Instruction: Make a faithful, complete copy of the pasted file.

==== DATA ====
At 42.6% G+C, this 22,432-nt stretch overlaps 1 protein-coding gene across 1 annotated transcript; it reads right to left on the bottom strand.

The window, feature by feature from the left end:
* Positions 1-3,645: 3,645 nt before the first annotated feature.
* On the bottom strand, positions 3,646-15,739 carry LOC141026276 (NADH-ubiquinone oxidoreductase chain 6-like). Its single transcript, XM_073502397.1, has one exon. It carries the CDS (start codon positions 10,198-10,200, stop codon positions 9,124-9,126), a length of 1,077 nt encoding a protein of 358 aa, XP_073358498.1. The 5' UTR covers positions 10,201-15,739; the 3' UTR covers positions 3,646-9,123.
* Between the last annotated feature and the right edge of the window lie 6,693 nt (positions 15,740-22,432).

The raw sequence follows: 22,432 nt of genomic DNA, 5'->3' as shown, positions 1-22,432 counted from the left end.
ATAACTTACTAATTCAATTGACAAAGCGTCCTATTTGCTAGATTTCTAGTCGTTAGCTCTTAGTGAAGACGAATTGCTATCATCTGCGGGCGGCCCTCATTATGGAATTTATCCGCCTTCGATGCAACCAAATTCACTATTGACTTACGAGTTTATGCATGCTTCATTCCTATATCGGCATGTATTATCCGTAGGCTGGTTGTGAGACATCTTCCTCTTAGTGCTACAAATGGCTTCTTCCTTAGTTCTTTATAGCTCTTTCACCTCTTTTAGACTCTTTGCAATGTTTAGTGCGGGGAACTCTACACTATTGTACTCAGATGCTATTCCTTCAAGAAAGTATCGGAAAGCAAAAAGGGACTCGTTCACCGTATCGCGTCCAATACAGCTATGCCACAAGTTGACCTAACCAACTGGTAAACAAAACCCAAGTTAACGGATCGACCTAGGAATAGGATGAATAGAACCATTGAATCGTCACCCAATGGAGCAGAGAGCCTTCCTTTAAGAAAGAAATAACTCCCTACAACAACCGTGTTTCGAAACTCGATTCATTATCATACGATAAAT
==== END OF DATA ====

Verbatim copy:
At 42.6% G+C, this 22,432-nt stretch overlaps 1 protein-coding gene across 1 annotated transcript; it reads right to left on the bottom strand.

The window, feature by feature from the left end:
* Positions 1-3,645: 3,645 nt before the first annotated feature.
* On the bottom strand, positions 3,646-15,739 carry LOC141026276 (NADH-ubiquinone oxidoreductase chain 6-like). Its single transcript, XM_073502397.1, has one exon. It carries the CDS (start codon positions 10,198-10,200, stop codon positions 9,124-9,126), a length of 1,077 nt encoding a protein of 358 aa, XP_073358498.1. The 5' UTR covers positions 10,201-15,739; the 3' UTR covers positions 3,646-9,123.
* Between the last annotated feature and the right edge of the window lie 6,693 nt (positions 15,740-22,432).

The raw sequence follows: 22,432 nt of genomic DNA, 5'->3' as shown, positions 1-22,432 counted from the left end.
ATAACTTACTAATTCAATTGACAAAGCGTCCTATTTGCTAGATTTCTAGTCGTTAGCTCTTAGTGAAGACGAATTGCTATCATCTGCGGGCGGCCCTCATTATGGAATTTATCCGCCTTCGATGCAACCAAATTCACTATTGACTTACGAGTTTATGCATGCTTCATTCCTATATCGGCATGTATTATCCGTAGGCTGGTTGTGAGACATCTTCCTCTTAGTGCTACAAATGGCTTCTTCCTTAGTTCTTTATAGCTCTTTCACCTCTTTTAGACTCTTTGCAATGTTTAGTGCGGGGAACTCTACACTATTGTACTCAGATGCTATTCCTTCAAGAAAGTATCGGAAAGCAAAAAGGGACTCGTTCACCGTATCGCGTCCAATACAGCTATGCCACAAGTTGACCTAACCAACTGGTAAACAAAACCCAAGTTAACGGATCGACCTAGGAATAGGATGAATAGAACCATTGAATCGTCACCCAATGGAGCAGAGAGCCTTCCTTTAAGAAAGAAATAACTCCCTACAACAACCGTGTTTCGAAACTCGATTCATTATCATACGATAAAT